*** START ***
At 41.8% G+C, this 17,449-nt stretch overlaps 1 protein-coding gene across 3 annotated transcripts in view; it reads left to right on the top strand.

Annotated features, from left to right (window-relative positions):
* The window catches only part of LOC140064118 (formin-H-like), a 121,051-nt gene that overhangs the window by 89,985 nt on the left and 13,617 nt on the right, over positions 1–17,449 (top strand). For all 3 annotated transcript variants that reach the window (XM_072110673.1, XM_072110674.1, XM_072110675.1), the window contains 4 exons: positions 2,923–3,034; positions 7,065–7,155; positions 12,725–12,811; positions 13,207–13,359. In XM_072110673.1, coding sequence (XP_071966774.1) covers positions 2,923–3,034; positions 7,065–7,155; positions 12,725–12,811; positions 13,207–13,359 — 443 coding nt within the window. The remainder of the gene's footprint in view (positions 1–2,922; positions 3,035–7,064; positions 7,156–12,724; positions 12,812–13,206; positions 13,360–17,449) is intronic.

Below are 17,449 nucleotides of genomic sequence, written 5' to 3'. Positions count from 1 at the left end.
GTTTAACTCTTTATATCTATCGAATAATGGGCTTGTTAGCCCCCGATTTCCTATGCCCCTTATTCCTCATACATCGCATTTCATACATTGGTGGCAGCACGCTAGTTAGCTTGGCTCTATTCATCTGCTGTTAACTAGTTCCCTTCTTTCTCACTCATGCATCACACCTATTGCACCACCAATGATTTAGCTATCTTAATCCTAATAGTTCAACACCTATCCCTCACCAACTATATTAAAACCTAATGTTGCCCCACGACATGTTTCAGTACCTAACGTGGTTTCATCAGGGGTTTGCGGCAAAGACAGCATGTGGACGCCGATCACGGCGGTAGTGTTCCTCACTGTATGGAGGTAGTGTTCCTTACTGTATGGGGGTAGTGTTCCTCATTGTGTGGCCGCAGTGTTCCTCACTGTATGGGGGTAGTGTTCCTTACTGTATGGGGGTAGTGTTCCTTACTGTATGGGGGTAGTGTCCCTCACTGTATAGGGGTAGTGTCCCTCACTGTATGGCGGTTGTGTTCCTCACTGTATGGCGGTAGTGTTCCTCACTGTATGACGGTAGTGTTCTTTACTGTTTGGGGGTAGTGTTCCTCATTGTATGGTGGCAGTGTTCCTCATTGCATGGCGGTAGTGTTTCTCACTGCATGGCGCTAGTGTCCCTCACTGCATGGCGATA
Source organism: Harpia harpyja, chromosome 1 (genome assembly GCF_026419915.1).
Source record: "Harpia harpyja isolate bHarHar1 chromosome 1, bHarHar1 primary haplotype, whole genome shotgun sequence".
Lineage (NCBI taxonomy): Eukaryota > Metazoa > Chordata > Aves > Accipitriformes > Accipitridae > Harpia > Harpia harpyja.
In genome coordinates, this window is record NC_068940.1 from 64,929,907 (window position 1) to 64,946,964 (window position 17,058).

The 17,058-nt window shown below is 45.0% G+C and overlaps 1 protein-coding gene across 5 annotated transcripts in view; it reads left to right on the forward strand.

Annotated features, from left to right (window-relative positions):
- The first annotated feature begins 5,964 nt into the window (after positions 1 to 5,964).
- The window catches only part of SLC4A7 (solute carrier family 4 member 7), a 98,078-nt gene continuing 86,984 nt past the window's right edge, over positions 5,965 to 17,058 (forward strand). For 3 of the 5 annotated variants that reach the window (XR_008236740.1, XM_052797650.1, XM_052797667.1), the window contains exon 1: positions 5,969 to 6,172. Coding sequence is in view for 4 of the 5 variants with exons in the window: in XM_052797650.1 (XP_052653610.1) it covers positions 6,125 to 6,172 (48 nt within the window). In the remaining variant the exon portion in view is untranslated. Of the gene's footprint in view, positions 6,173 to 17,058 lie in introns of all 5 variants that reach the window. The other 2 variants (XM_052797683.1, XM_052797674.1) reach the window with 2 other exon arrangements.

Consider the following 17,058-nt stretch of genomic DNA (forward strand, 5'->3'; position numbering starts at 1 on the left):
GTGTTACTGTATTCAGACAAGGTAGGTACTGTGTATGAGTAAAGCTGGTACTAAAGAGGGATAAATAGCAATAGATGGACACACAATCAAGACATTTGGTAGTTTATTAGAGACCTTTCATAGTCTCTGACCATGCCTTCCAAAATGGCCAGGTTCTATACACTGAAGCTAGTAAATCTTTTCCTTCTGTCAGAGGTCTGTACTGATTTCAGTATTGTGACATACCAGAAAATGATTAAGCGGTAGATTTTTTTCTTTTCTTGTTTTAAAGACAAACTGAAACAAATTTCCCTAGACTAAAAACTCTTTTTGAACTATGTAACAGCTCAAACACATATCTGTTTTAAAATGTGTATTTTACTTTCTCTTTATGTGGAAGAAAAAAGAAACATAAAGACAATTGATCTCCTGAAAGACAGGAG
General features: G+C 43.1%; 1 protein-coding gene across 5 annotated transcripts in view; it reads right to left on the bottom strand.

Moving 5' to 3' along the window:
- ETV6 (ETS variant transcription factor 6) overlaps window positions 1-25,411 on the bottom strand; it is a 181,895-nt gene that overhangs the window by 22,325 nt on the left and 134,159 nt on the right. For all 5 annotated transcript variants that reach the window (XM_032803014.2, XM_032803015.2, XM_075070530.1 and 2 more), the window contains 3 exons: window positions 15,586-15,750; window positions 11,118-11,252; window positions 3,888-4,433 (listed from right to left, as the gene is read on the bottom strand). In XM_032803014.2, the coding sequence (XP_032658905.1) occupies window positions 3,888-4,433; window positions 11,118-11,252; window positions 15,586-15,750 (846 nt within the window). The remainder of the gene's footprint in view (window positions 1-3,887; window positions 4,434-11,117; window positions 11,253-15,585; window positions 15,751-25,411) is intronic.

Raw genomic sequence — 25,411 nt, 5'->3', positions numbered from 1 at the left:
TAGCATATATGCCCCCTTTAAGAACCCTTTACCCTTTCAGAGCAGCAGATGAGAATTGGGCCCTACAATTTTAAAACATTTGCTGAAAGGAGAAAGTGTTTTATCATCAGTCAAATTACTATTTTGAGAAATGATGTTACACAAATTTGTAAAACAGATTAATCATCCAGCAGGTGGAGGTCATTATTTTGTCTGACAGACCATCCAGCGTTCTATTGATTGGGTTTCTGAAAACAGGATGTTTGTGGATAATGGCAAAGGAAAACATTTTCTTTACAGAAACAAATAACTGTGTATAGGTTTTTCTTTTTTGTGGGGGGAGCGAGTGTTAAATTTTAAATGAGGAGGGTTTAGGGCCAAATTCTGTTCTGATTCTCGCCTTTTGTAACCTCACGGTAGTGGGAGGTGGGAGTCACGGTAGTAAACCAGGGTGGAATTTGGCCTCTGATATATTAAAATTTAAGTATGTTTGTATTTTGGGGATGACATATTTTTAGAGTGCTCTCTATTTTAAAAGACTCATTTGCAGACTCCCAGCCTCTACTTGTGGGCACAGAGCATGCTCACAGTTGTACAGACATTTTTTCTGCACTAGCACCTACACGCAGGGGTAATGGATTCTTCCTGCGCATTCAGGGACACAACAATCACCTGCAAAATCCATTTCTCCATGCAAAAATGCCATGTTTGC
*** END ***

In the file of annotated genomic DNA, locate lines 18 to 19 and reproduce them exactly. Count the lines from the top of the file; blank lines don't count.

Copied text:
- ETV6 (ETS variant transcription factor 6) overlaps window positions 1-25,411 on the bottom strand; it is a 181,895-nt gene that overhangs the window by 22,325 nt on the left and 134,159 nt on the right. For all 5 annotated transcript variants that reach the window (XM_032803014.2, XM_032803015.2, XM_075070530.1 and 2 more), the window contains 3 exons: window positions 15,586-15,750; window positions 11,118-11,252; window positions 3,888-4,433 (listed from right to left, as the gene is read on the bottom strand). In XM_032803014.2, the coding sequence (XP_032658905.1) occupies window positions 3,888-4,433; window positions 11,118-11,252; window positions 15,586-15,750 (846 nt within the window). The remainder of the gene's footprint in view (window positions 1-3,887; window positions 4,434-11,117; window positions 11,253-15,585; window positions 15,751-25,411) is intronic.

Raw genomic sequence — 25,411 nt, 5'->3', positions numbered from 1 at the left: